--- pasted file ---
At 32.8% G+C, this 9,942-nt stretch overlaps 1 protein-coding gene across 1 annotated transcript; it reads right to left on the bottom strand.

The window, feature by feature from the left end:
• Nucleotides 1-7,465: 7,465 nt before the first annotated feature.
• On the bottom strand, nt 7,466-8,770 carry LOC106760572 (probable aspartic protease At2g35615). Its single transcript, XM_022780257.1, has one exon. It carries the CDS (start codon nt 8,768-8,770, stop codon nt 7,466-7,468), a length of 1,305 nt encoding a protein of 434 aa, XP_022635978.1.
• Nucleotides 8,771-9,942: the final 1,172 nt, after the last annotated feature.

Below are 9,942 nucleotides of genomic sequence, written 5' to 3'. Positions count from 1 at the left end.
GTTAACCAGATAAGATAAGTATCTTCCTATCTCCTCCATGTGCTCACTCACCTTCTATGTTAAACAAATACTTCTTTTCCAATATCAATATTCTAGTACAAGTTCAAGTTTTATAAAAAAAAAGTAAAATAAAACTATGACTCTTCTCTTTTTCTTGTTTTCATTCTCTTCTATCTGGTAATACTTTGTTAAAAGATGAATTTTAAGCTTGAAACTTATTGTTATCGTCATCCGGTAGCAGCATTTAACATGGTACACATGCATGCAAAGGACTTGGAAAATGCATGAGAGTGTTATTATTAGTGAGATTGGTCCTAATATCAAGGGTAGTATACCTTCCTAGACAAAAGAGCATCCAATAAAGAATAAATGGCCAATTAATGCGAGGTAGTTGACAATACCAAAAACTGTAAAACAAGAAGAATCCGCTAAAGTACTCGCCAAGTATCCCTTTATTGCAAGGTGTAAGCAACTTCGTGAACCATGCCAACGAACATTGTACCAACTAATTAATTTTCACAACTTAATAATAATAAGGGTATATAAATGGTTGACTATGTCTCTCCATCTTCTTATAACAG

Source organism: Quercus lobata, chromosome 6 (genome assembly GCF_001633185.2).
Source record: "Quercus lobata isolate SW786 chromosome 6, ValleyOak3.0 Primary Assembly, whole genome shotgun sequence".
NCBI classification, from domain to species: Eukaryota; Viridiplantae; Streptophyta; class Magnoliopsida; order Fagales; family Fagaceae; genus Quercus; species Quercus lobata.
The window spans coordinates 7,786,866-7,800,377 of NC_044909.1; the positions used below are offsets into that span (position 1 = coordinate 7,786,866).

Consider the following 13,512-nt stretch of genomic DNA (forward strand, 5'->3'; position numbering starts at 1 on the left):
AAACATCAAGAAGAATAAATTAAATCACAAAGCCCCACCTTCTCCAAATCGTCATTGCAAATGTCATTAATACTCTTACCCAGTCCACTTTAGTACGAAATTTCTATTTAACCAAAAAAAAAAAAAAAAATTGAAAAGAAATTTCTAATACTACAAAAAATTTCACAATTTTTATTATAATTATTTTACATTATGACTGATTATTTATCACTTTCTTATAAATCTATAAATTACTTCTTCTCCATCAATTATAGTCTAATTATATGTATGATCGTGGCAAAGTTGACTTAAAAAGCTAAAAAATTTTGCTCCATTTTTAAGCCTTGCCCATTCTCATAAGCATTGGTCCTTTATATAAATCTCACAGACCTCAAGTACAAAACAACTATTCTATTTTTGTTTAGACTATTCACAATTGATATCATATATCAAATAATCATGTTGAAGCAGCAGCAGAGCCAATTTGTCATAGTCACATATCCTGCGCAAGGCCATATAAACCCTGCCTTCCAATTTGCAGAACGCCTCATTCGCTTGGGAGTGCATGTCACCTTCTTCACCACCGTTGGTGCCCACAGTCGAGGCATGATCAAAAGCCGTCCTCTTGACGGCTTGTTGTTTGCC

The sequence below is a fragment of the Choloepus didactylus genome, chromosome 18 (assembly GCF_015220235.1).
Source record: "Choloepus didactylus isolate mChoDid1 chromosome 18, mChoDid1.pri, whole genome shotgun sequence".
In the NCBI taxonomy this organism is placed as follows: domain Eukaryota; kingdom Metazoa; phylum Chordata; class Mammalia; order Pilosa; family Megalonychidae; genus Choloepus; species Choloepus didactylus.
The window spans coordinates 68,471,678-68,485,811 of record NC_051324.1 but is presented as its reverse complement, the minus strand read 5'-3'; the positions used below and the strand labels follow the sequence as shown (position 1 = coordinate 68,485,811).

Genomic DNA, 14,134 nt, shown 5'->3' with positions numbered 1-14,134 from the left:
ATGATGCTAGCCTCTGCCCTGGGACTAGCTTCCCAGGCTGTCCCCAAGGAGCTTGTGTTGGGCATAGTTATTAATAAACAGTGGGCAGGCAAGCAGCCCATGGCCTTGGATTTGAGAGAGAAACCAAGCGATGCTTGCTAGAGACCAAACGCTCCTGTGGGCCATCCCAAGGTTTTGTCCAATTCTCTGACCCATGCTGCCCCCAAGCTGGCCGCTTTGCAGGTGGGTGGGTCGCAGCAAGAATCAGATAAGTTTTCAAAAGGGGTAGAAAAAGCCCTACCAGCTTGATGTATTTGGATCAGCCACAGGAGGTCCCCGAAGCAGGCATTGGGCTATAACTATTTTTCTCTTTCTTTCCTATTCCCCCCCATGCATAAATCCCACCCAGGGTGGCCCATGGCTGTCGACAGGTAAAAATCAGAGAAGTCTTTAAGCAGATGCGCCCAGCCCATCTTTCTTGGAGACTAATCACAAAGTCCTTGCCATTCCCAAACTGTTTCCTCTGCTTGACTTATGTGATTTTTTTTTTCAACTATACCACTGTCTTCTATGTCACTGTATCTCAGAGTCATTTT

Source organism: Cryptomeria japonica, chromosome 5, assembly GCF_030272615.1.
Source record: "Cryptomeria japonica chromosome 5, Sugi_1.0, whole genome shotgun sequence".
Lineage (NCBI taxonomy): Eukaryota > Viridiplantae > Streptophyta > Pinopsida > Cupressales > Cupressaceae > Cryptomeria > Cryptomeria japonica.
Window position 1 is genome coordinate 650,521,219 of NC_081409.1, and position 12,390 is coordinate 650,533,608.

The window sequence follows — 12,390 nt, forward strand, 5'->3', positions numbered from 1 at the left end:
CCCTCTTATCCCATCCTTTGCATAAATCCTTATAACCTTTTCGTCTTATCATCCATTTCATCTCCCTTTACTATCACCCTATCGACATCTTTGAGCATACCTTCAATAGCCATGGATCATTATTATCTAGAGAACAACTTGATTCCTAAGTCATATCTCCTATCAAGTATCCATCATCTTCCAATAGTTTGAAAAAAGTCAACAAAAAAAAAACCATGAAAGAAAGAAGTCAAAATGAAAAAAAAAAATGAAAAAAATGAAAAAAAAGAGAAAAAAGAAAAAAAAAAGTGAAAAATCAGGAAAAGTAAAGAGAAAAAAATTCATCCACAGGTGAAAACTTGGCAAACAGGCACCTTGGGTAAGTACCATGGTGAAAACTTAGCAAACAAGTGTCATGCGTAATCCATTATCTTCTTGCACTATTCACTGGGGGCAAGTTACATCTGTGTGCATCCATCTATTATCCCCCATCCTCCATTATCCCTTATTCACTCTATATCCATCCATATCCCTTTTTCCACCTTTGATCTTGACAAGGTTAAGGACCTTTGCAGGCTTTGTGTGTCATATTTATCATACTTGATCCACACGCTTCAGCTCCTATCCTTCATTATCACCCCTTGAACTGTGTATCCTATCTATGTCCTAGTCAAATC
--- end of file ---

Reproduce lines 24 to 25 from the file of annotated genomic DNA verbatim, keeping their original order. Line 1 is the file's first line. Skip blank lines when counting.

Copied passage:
The window sequence follows — 12,390 nt, forward strand, 5'->3', positions numbered from 1 at the left end:
CCCTCTTATCCCATCCTTTGCATAAATCCTTATAACCTTTTCGTCTTATCATCCATTTCATCTCCCTTTACTATCACCCTATCGACATCTTTGAGCATACCTTCAATAGCCATGGATCATTATTATCTAGAGAACAACTTGATTCCTAAGTCATATCTCCTATCAAGTATCCATCATCTTCCAATAGTTTGAAAAAAGTCAACAAAAAAAAAACCATGAAAGAAAGAAGTCAAAATGAAAAAAAAAAATGAAAAAAATGAAAAAAAAGAGAAAAAAGAAAAAAAAAAGTGAAAAATCAGGAAAAGTAAAGAGAAAAAAATTCATCCACAGGTGAAAACTTGGCAAACAGGCACCTTGGGTAAGTACCATGGTGAAAACTTAGCAAACAAGTGTCATGCGTAATCCATTATCTTCTTGCACTATTCACTGGGGGCAAGTTACATCTGTGTGCATCCATCTATTATCCCCCATCCTCCATTATCCCTTATTCACTCTATATCCATCCATATCCCTTTTTCCACCTTTGATCTTGACAAGGTTAAGGACCTTTGCAGGCTTTGTGTGTCATATTTATCATACTTGATCCACACGCTTCAGCTCCTATCCTTCATTATCACCCCTTGAACTGTGTATCCTATCTATGTCCTAGTCAAATC